Safely evaluate AST nodes without side effects

alexmojaki, updated 🕥 2022-09-25 15:09:33


Build Status Coverage Status Supports Python versions 3.5+

This is a Python package that lets you safely evaluate certain AST nodes without triggering arbitrary code that may have unwanted side effects.

It can be installed from PyPI:

pip install pure_eval

To demonstrate usage, suppose we have an object defined as follows:

```python class Rectangle: def init(self, width, height): self.width = width self.height = height

def area(self):
    print("Calculating area...")
    return self.width * self.height

rect = Rectangle(3, 5) ```

Given the rect object, we want to evaluate whatever expressions we can in this source code:

python source = "(rect.width, rect.height, rect.area)"

This library works with the AST, so let's parse the source code and peek inside:

```python import ast

tree = ast.parse(source) the_tuple = tree.body[0].value for node in the_tuple.elts: print(ast.dump(node)) ```


python Attribute(value=Name(id='rect', ctx=Load()), attr='width', ctx=Load()) Attribute(value=Name(id='rect', ctx=Load()), attr='height', ctx=Load()) Attribute(value=Name(id='rect', ctx=Load()), attr='area', ctx=Load())

Now to actually use the library. First construct an Evaluator:

```python from pure_eval import Evaluator

evaluator = Evaluator({"rect": rect}) ```

The argument to Evaluator should be a mapping from variable names to their values. Or if you have access to the stack frame where rect is defined, you can instead use:

python evaluator = Evaluator.from_frame(frame)

Now to evaluate some nodes, using evaluator[node]:

python print("rect.width:", evaluator[the_tuple.elts[0]]) print("rect:", evaluator[the_tuple.elts[0].value])


rect.width: 3 rect: <__main__.Rectangle object at 0x105b0dd30>

OK, but you could have done the same thing with eval. The useful part is that it will refuse to evaluate the property rect.area because that would trigger unknown code. If we try, it'll raise a CannotEval exception.

```python from pure_eval import CannotEval

try: print("rect.area:", evaluator[the_tuple.elts[2]]) # fails except CannotEval as e: print(e) # prints CannotEval ```

To find all the expressions that can be evaluated in a tree:

python for node, value in evaluator.find_expressions(tree): print(ast.dump(node), value)


python Attribute(value=Name(id='rect', ctx=Load()), attr='width', ctx=Load()) 3 Attribute(value=Name(id='rect', ctx=Load()), attr='height', ctx=Load()) 5 Name(id='rect', ctx=Load()) <__main__.Rectangle object at 0x105568d30> Name(id='rect', ctx=Load()) <__main__.Rectangle object at 0x105568d30> Name(id='rect', ctx=Load()) <__main__.Rectangle object at 0x105568d30>

Note that this includes rect three times, once for each appearance in the source code. Since all these nodes are equivalent, we can group them together:

```python from pure_eval import group_expressions

for nodes, values in group_expressions(evaluator.find_expressions(tree)): print(len(nodes), "nodes with value:", values) ```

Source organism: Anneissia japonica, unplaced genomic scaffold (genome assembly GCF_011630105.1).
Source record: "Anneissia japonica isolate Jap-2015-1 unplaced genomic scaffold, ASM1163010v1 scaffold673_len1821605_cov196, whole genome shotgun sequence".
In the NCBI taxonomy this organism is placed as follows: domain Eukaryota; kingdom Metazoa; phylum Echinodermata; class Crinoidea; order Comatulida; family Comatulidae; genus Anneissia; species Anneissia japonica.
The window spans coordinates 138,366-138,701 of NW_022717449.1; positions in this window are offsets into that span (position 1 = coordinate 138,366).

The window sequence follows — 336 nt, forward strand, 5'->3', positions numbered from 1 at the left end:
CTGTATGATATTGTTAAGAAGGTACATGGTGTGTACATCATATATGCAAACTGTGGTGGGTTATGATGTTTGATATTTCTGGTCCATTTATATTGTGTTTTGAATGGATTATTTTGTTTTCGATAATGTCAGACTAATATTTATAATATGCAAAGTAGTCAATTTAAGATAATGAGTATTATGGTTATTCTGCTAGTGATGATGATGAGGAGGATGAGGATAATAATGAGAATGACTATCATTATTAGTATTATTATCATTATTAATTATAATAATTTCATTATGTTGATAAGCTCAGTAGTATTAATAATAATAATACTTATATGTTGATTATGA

1 nodes with value: 3 1 nodes with value: 5 3 nodes with value: <__main__.Rectangle object at 0x10d374d30>

If we want to list all the expressions in a tree, we may want to filter out certain expressions whose values are obvious. For example, suppose we have a function foo:

python def foo(): pass

If we refer to foo by its name as usual, then that's not interesting:

```python from pure_eval import is_expression_interesting

node = ast.parse('foo').body[0].value print(ast.dump(node)) print(is_expression_interesting(node, foo)) ```


python Name(id='foo', ctx=Load()) False

But if we refer to it by a different name, then it's interesting:

python node = ast.parse('bar').body[0].value print(ast.dump(node)) print(is_expression_interesting(node, foo))


python Name(id='bar', ctx=Load()) True

In general is_expression_interesting returns False for the following values: - Literals (e.g. 123, 'abc', [1, 2, 3], {'a': (), 'b': ([1, 2], [3])}) - Variables or attributes whose name is equal to the value's __name__, such as foo above or if it was a method. - Builtins (e.g. len) referred to by their usual name.

To make things easier, you can combine finding expressions, grouping them, and filtering out the obvious ones with:

python evaluator.interesting_expressions_grouped(root)

To get the source code of an AST node, I recommend asttokens.

Here's a complete example that brings it all together:

```python from asttokens import ASTTokens from pure_eval import Evaluator

source = """ x = 1 d = {x: 2} y = d[x] """

names = {} exec(source, names) atok = ASTTokens(source, parse=True) for nodes, value in Evaluator(names).interesting_expressions_grouped(atok.tree): print(atok.get_text(nodes[0]), "=", value) ```


python x = 1 d = {1: 2} y = 2 d[x] = 2


0.2.2: SyntaxWarning: list indices must be integers or slices, not tuple

opened on 2023-02-25 23:38:50 by mtelka

Testing reports the following warning with Python 3.9.16: ``` tests/[[1][:,:]] :1: SyntaxWarning: list indices must be integers or slices, not tuple; perhaps you missed a comma?

-- Docs: ```

Alex Hall

Python metaprogrammer

GitHub Repository